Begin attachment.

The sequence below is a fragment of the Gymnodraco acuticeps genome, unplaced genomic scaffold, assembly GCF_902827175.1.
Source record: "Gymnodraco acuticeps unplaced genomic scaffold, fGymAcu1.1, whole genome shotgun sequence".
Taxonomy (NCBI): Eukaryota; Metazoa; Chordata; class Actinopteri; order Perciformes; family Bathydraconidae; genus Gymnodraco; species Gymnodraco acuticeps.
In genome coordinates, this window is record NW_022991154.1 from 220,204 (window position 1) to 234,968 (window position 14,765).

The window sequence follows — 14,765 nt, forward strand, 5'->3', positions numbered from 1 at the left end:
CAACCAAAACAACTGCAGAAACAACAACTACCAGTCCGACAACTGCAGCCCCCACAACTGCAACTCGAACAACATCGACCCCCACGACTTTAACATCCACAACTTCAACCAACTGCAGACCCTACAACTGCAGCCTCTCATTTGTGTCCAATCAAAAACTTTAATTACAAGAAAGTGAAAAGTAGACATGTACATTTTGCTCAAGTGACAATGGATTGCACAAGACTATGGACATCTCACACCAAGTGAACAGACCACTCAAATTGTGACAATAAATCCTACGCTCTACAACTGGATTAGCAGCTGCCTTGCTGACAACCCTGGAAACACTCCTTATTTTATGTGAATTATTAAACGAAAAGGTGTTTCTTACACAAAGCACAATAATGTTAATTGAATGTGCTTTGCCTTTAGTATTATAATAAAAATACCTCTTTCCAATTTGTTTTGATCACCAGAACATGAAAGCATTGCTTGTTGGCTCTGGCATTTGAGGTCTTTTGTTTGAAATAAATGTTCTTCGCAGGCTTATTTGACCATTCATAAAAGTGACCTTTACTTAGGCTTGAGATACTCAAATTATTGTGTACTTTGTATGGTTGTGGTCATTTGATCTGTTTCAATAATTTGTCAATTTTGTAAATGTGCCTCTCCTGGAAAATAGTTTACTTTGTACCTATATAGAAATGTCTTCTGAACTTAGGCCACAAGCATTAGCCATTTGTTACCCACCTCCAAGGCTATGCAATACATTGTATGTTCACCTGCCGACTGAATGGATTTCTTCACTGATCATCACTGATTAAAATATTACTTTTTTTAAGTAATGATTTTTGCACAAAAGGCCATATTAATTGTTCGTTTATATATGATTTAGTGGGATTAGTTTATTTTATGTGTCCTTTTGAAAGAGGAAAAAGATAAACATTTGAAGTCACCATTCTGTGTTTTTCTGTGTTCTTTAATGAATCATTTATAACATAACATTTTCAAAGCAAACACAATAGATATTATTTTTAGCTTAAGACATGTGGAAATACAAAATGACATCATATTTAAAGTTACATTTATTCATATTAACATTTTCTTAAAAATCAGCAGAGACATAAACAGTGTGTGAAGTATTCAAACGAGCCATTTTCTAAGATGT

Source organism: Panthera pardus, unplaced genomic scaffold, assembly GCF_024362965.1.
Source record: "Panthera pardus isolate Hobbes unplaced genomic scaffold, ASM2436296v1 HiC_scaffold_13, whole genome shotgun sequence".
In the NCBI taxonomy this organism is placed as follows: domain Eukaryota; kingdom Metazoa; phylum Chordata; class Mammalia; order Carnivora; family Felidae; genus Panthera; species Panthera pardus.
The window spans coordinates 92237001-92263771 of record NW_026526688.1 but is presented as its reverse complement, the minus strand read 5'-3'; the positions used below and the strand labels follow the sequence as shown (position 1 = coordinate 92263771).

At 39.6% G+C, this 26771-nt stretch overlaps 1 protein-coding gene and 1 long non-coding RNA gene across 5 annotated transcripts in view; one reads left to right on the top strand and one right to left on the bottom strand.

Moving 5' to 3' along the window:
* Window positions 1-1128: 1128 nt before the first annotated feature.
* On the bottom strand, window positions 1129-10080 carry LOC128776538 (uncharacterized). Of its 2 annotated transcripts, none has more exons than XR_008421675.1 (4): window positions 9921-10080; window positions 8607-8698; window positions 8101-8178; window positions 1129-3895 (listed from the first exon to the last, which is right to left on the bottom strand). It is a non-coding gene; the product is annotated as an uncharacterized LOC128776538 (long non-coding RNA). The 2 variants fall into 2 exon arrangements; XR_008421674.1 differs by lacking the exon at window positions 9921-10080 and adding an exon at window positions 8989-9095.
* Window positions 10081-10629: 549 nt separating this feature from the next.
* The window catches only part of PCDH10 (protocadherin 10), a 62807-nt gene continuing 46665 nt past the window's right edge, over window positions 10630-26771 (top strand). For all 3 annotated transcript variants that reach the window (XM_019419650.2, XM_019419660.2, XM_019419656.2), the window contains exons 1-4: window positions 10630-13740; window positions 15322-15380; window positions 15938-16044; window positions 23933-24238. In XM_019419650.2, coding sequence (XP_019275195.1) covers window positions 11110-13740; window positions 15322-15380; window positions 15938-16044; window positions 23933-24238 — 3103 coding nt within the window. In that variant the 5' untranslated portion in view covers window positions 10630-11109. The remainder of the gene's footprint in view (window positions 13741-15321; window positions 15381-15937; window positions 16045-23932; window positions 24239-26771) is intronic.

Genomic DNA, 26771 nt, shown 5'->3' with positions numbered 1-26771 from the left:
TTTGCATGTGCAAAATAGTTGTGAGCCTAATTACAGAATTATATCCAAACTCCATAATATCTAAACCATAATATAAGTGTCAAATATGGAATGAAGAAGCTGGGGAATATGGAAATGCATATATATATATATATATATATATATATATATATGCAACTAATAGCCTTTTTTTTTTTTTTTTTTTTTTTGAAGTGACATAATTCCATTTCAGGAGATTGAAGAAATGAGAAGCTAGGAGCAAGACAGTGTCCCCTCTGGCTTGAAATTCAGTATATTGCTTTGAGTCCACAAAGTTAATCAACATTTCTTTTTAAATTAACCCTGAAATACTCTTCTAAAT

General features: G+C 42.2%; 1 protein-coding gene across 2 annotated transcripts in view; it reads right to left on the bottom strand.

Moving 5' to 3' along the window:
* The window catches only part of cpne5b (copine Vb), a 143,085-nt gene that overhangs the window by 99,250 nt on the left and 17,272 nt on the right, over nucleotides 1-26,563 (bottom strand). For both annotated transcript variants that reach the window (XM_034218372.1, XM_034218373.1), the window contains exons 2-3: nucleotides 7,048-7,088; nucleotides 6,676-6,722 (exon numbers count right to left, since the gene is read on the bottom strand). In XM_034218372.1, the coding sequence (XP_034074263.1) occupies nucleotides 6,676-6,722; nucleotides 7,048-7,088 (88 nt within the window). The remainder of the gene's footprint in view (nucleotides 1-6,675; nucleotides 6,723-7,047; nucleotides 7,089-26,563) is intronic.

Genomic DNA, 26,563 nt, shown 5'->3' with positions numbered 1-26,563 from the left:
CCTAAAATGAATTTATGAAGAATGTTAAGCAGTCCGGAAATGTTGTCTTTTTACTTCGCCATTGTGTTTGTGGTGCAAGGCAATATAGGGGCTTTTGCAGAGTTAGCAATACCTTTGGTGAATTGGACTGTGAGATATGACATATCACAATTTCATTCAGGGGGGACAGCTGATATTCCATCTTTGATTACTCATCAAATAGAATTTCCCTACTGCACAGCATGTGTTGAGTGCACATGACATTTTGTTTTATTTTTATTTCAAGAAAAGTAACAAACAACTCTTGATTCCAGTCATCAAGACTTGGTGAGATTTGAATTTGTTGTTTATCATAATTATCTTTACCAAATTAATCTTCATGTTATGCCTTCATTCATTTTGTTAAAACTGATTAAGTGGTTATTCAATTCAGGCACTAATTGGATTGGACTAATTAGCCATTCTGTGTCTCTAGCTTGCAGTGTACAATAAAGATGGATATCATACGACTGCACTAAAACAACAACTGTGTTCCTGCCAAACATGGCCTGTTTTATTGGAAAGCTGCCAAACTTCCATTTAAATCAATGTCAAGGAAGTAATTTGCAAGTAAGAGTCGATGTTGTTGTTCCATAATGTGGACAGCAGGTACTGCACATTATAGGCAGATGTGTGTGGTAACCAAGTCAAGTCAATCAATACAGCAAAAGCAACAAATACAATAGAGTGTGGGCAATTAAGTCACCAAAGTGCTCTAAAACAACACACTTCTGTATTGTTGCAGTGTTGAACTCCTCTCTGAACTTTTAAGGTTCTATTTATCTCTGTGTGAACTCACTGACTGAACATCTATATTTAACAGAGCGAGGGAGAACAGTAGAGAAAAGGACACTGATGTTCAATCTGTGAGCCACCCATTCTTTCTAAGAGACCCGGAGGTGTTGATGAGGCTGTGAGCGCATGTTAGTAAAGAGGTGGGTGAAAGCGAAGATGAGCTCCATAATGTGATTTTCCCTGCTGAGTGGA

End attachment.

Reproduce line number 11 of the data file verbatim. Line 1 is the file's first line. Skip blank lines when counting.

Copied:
At 39.6% G+C, this 26771-nt stretch overlaps 1 protein-coding gene and 1 long non-coding RNA gene across 5 annotated transcripts in view; one reads left to right on the top strand and one right to left on the bottom strand.